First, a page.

A US focused text but fun to read. I guess many of the arguments hold true across the globe: Gentrification Is a Feature, Not a Bug, of Capitalist Urban Planning (2019) Samuel Stein.
Capitalists have serious and specific demands of the state, without which they are unlikely to function in the long term, or even on a day-to-day basis. They want the state to make big, fixed-capital investments in infrastructures that enable their own profit-making. They also want government to ensure some degree of support for people’s social reproduction, in order to assure they have a living, breathing workforce to exploit in the first place. Without these investments — planned, paid for and coordinated by the state — they have little basis on which to operate.
[Gentrification] is surely an economic and social force, but it is also the product of the state — a planned process of channeled reinvestment and targeted displacement. […] Militant anti-gentrification movements can threaten real estate capital’s capacity to realize profits, and thus transform the housing crisis from one borne by tenants to one felt by landlords, developers, and investors. This is no easy task, but it is the one we face if we seek to unmake the real estate state.
An excerpt from Fully Automated Luxury Communism (2019) Aaron Bastani. Compared to the 2018 book “Täysin automatisoitu avaruushomoluksuskommunismi” [Fully Automated Space Gay Luxury Communism] by Pontus Purokuru this feels like an educative read. The Purokuru text felt more like the authors personal reasoning why they ought not to stress about not contributing to the present day development of the welfare state, then a manifesto for a communism to come (as it was proclaimed it to be).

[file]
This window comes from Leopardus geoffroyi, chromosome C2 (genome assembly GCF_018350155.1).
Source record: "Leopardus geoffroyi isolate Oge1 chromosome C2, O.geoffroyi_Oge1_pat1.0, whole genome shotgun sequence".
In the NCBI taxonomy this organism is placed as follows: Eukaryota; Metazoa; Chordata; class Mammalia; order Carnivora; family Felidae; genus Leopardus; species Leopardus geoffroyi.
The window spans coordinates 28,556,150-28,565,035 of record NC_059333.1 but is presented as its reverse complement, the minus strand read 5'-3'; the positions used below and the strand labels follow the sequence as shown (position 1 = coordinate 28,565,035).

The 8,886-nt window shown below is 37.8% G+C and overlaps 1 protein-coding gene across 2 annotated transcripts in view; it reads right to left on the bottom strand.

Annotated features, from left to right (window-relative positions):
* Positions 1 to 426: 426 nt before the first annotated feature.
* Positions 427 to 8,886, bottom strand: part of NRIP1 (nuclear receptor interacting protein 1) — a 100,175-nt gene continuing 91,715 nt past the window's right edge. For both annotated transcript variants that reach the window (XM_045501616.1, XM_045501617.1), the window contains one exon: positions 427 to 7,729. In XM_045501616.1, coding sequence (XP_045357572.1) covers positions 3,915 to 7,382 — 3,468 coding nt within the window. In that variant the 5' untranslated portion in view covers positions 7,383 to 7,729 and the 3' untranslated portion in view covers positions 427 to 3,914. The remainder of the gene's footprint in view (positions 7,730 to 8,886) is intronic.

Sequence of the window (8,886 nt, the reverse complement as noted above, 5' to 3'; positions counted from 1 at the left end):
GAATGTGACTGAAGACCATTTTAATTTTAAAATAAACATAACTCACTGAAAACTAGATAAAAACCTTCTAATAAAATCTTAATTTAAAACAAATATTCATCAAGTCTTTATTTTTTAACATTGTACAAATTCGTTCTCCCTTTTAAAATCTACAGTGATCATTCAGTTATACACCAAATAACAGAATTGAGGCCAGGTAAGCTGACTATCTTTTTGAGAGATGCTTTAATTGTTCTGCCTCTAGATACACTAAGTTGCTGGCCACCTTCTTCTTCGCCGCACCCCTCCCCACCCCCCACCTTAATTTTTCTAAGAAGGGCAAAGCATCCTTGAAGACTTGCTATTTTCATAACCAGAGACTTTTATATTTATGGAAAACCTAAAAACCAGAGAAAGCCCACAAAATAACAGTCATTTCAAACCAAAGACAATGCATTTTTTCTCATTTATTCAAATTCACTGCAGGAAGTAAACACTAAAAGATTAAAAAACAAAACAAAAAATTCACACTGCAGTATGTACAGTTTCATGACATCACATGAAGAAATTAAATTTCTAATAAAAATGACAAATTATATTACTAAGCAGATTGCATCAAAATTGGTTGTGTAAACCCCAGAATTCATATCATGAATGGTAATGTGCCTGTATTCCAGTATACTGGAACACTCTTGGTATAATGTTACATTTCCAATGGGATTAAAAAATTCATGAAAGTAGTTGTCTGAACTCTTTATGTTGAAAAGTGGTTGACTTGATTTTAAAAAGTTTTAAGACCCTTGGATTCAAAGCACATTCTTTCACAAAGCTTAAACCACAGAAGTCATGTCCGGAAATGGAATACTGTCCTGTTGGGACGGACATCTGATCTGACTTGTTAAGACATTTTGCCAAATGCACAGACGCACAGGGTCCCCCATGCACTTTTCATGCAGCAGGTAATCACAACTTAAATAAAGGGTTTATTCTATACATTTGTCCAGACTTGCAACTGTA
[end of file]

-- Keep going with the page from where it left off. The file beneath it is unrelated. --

While the average political commentator likes to cast Marx as an idealistic dreamer, the man himself repeatedly stated his distaste for describing what communism might actually look like – what he termed writing ‘recipes for the cook-shops of the future’.
He was certain about some features of the new society, however. One was that the arrival of communism would herald the end of any distinction between labour and leisure. More fundamentally, it would signal humanity’s exit from what he called the ‘realm of necessity’ and entrance into the ‘realm of freedom’.
[Marxs] view was that communism was only possible when our labour – how we mix our cognitive and physical efforts with the world – becomes a route to self-development rather than a means of survival. […] as information, labour, energy and resources become permanently cheaper – and work and the limits of the old world are left behind – it turns out we don’t just satisfy all of our needs, but dissolve any boundary between the useful and the beautiful. Communism is luxurious – or it isn’t communism.